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Monday, April 30, 2012

Value clarificatiion

Cousin Vern is a good conservative who helps me clarify my thinking. My last couple of posts relating to Morris Berman's pessimistic view that America has already failed led him to counter that money, finances were important. It is the economy, stupid.

I agree.  Money is important.  Money = the ability to consume.  And we are living bodies (e.g. animals) and need to consume to live.  And because we need to consume, we also need to produce. Production/consumption (i.e. the economy) is essential to life. The human capacity to increase production (first hunting/gathering, then agriculture, then crafts and trading in the market, then industrialization, now information technology) is definitely a progressive advance of the human species to provide all that is necessary for life.

But when life becomes the only good, when we just keep expanding our economy to get more and more ability to consume, we are losing some other goods. Association to shape common space (e.g. "politics" in its root meaning--not the way we use it today) is a fundamental good as well and the source of our power and freedom. I would argue that while economy is a basic good, association for common good is a higher good--that we seem to be losing today by making the economy the only standard of success.  

Another important good is value itself, that which a culture expresses in its language, art, religion, manners, science, sports, architecture, cities, and spaces for recreation and discovery.  Civilization (derived from "civis" meaning city/state) also articulates this concept.  

For me these are the three different, but interdependent, goods and relate to three motivators of human existence: self-interest (production/consumption measured by money), affiliation, or what Aristotle called "recognition," (association for common good), value (culture and its activities and expressions).  When culture and politics are subordinated to economy, you have what Berman is talking about and what have been becoming as a nation of "hustlers." And we have a politics and a culture which is corrupted by money.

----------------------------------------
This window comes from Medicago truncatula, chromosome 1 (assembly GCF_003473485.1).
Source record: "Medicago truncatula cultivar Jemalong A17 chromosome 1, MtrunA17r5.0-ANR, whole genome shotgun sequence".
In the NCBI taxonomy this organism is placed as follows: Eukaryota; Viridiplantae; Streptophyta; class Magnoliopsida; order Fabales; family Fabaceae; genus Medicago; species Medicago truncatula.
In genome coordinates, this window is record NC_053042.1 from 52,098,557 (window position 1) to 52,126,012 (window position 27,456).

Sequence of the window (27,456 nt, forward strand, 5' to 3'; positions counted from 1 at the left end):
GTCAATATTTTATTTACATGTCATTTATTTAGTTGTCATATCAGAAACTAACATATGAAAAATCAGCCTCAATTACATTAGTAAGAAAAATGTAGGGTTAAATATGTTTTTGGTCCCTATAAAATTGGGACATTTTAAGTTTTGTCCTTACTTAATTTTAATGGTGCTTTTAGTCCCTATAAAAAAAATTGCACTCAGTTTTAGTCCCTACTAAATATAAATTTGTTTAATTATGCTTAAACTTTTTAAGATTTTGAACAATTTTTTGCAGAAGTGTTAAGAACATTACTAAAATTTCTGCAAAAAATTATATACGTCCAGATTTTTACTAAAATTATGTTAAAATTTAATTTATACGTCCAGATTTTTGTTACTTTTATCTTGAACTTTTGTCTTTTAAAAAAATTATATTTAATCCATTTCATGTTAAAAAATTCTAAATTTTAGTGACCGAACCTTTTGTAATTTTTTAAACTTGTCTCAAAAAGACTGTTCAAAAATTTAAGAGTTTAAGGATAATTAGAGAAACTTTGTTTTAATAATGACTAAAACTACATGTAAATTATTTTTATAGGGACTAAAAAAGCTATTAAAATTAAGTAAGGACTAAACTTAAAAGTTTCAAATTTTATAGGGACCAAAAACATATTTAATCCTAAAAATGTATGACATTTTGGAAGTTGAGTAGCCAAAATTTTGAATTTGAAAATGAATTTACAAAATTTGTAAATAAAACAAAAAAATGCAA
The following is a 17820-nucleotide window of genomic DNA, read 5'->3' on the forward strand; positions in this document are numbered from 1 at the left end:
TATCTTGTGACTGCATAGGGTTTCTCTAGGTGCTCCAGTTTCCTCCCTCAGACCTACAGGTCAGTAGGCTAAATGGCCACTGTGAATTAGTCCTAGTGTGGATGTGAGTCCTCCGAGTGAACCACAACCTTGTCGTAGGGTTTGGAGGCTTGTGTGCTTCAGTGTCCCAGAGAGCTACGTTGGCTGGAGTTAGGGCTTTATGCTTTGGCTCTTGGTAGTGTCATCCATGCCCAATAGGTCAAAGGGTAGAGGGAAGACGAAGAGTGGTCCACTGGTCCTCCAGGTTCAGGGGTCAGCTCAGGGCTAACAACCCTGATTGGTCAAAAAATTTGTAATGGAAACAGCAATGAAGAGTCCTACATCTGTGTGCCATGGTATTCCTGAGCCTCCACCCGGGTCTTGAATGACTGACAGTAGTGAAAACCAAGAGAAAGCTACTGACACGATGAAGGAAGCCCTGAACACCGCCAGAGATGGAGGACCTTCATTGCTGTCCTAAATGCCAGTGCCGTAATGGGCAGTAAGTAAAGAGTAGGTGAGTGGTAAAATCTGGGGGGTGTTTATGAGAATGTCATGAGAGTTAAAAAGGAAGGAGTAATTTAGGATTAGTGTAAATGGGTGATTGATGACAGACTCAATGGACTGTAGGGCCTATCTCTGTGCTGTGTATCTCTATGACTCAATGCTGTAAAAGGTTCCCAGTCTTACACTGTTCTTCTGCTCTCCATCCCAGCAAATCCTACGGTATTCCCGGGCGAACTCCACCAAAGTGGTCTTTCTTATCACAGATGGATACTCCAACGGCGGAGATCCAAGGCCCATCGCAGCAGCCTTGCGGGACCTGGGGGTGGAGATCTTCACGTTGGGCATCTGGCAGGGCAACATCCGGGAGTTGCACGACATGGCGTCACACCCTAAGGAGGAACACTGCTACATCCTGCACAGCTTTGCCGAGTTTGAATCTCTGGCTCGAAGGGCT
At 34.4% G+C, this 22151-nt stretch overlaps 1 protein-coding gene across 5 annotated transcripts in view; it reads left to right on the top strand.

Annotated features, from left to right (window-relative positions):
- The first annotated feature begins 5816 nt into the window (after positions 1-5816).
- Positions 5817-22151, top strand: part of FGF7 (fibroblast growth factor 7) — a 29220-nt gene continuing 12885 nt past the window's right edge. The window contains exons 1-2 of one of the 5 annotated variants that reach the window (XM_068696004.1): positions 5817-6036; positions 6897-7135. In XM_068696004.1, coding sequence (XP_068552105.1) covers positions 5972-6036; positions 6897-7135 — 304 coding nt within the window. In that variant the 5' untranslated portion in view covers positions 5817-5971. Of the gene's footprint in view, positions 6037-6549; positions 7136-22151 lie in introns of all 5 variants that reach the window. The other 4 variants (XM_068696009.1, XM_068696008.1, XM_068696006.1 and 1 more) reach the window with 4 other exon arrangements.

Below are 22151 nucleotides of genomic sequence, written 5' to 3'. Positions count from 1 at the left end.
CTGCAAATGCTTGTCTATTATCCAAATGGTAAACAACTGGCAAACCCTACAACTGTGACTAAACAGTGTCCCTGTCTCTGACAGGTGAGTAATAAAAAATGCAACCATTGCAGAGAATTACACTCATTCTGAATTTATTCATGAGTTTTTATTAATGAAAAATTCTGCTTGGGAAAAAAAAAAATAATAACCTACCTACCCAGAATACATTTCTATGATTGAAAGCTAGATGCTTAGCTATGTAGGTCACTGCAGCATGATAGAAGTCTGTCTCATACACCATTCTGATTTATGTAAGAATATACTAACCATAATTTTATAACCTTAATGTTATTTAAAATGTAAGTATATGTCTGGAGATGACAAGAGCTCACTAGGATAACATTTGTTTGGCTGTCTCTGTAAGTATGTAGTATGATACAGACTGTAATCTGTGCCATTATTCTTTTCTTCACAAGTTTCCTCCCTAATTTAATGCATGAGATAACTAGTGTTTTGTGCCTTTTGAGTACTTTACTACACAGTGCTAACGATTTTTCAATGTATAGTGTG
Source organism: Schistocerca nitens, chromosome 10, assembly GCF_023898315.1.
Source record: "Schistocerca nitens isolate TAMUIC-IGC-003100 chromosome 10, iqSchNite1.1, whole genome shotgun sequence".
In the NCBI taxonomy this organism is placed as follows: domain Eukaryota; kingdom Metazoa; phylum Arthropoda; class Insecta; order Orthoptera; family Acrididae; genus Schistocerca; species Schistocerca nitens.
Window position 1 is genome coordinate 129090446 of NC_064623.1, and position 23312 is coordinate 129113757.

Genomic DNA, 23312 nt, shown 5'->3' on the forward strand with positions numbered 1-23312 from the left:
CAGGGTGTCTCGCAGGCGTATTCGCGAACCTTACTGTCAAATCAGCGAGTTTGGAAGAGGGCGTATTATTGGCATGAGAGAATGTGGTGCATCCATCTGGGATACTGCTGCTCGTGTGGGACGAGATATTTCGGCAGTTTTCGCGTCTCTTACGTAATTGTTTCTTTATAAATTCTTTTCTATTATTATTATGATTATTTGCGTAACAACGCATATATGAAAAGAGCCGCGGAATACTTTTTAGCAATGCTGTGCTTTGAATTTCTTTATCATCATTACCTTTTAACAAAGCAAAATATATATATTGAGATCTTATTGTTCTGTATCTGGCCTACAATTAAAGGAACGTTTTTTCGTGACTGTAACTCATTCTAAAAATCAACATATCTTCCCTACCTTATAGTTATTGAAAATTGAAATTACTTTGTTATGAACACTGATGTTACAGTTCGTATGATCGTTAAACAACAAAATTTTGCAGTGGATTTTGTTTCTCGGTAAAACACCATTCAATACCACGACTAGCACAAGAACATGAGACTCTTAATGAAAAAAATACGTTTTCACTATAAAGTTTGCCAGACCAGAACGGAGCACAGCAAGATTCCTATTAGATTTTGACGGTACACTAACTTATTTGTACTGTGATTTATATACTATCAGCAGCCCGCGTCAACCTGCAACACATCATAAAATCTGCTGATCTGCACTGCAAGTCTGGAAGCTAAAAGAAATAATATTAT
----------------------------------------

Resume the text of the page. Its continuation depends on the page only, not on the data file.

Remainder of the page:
Again I am not saying self-interest, the pursuit of the ability to consume (money), is wrong or bad.  It is a basic need (and I would say a "right") for all of us so we can be about higher pursuits. I am just saying let's not make it the end-all, the purpose of our existence. I can see young people thinking they need to secure the basic needs of life and so are focused on "making it."  But we older, wiser people should be much more progressive and balanced than that.

The solution is correct balance and proper subordination. Human dignity is #1 and that means ability and opportunity to speak and act with others to shape our common space and time (i.e. freedom and power). This ability is only there if people have their basic material needs satisfied and are civilized--i.e. through education can express themselves creatively.  Economics, Culture, Politics--self-interest, value, affiliation--money, language, power--private wealth and cultural value for common good.

Economic behavior is a means to the end, Civilization is the expression of the end, Associational Being (Friendship, Love) is the end.

Our problem today is that we have reversed the order.  Let's make this election more than the economy but about who we want to be as a people.

Friday, April 27, 2012

Restoration vs. Transformation



For Obama and Romney, 2012 Is a Referendum on the Past

The president says his rival wants to take America "back to the future" -- and Romney doesn't disagree.


Look at this interesting article from Atlantic Magazine.   

Restoration vs Transformation.  Tremendously different attitudes.  And values.